Clinton, Hillary Rodham, Current U.S. Secretary of Education

Name: Ki-Moon, Ban
Title: Current U.N. Secretary-General
Company/Organization/University: United Nations


Create Global Awareness: Remarks to the UNA-USA Global Classrooms Model UN Conference
by Ban Ki-Moon

May 12 2011

Good evening, everyone. Welcome to the United Nations. Thank you very much for your warm welcome. It is should be me that is welcoming you, but you are welcoming me. And thank you, Mr. Secretary-General for your warm welcome.

I just wanted to show you, not just tell you, what the Member States are doing in the United Nations. If a picture is worth a thousand words, a video must be worth a million.

The most important thing, the purpose of my meeting you is to hear from you. I will try to be very brief, I will just say a few words.

We can talk about the issues around the world, starting from climate change, the Millennium Development Goals, and the situation currently happening in the Arab [world], Côte d'Ivoire, Libya and elsewhere.

I'd like to tell you: Be free. Since it is not every day that you might be able to get to know better and speak to a Secretary-General of the United Nations, perhaps you may ask, instead all of these official questions, some personal questions, about me and my life, and about what you expect from the United Nations.

Someday, I am sure that one of you may be standing in my place. By that time I expect that the Secretary-General will be called “she” or “her.” It has always been a man who has been taking this position, particularly young ladies, try to have big ambitions.

The United Nations is just that: a group of like-minded people, like-minded nations determined to do good, determined to change the world, determined to make a world better for all, and this organization begins with action. Action by many, in the here and now.

Your leadership begins today. It begins with what you are doing this minute.

What I have discovered in my long life is that the future has a way of arriving sooner than you would expect. This is very important.

Look at the revolutions in North Africa. They were led by people no older than you. It was the same in Eastern Europe twenty years ago, when students in Prague and Berlin took to the streets to demand change, demand for greater freedom, demand for real, genuine freedom and democracy.

Now we have new technology to make this easier, faster, and more direct. There are authoritarians in our world who fear weapons of war less than they fear a single Tweet. They know how to fight armies, but I don't think they have any idea how to defeat Facebook.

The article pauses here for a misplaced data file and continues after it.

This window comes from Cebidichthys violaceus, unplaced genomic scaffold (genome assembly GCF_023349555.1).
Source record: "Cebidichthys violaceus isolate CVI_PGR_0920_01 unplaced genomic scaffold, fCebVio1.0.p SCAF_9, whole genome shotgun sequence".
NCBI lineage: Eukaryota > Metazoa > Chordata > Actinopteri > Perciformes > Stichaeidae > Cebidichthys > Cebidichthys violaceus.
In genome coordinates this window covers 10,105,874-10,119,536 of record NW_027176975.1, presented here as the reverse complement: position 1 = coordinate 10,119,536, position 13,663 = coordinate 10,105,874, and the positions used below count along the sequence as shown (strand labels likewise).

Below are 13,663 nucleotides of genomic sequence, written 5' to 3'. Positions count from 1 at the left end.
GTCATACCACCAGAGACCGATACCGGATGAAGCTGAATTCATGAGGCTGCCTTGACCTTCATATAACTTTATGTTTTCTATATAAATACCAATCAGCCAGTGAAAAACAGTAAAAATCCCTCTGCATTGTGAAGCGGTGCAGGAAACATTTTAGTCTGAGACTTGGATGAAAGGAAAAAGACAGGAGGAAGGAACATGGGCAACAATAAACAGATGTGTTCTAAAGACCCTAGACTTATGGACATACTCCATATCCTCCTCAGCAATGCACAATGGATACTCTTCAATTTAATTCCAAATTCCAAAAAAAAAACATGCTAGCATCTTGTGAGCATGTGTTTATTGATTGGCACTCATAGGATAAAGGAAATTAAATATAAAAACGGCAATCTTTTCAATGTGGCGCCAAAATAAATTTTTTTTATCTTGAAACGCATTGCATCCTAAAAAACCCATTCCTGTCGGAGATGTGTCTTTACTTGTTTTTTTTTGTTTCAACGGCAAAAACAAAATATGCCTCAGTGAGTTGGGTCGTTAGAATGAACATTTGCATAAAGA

Young people are driving this groundswell of change in the nature of our society, how business is done, and even how we elect our leaders.

The UN can be an old-fashioned place. I am trying to transform this Organization, this hierarchy into a network. That is because we live in a network society, where position matters much less than energy, engagement and creativity.

All of those are the province of youth.

There is so much I would like to say to you but I will focus on three things.

First: say what you mean. Always try to live in truth. Be true to yourself. And know who you are and what you are.

Be true to your principles. Be careful what you think, because what you think shapes what you say, and what you say shapes your actions. Your actions shape your character, and your character will define your destiny.

Second: living in truth takes courage, so you have to be brave. Being brave means more than being cool in dangerous circumstances; it means being willing to take a stand for beliefs, even when those beliefs might expose you to disagreement, controversy or sometimes even persecution. Be brave and be bold.

That is what I am doing. I know that not all of the people around the world will like me. Not everybody likes what I say, particularly when I am critical and I am criticizing or condemning those violations of human rights, where people are suppressing the free will of young people like yourself and free will of women and girls and many people. That is what we are seeing in many parts of the world at this time.

And finally, embrace a vision larger than yourself.

The roads we walk are long and winding; the lights we pass are often blinding.

Let your principles - the United Nations principles - be your guide. They can lead to a life of greater meaning and larger purpose.

I often talk to young people this way: “Keep your head above the clouds, but stand with your feet on the ground.”

That means keep your high ideals, but stay practical. Our ideals are in the United Nations Charter. The UN stands for justice. The UN stands for peace. The United Nations stands for dignity for all people.

When I travel, I always try to visit the United Nations Association.

But I will be honest with you: it is mostly people of my generation who are active in United Nations Associations.

We need their wisdom and their experience, but we also need your energy and your ideas, the young generation.

So I hope, when you leave today, when you graduate and go on to your career, you will support the United Nations. What I would like to tell you, as I close my brief remarks: Try to be a truly global citizen. You may come from the United States or some other country, Japan, or elsewhere, but try to look beyond your national boundary. You are, of course, a citizen of a certain country where you come from, but try to be a global citizen. That is what I would like to ask you. As a global citizen, the world depends upon your leadership, your vision. I am a leader of today, but you are soon going to be a leader of tomorrow. Prepare yourself, try to be imaginative and visionary - cultivate yourself and try to be a global citizen. That is what the United Nations wants - that will ensure that you will be living in a better world for all.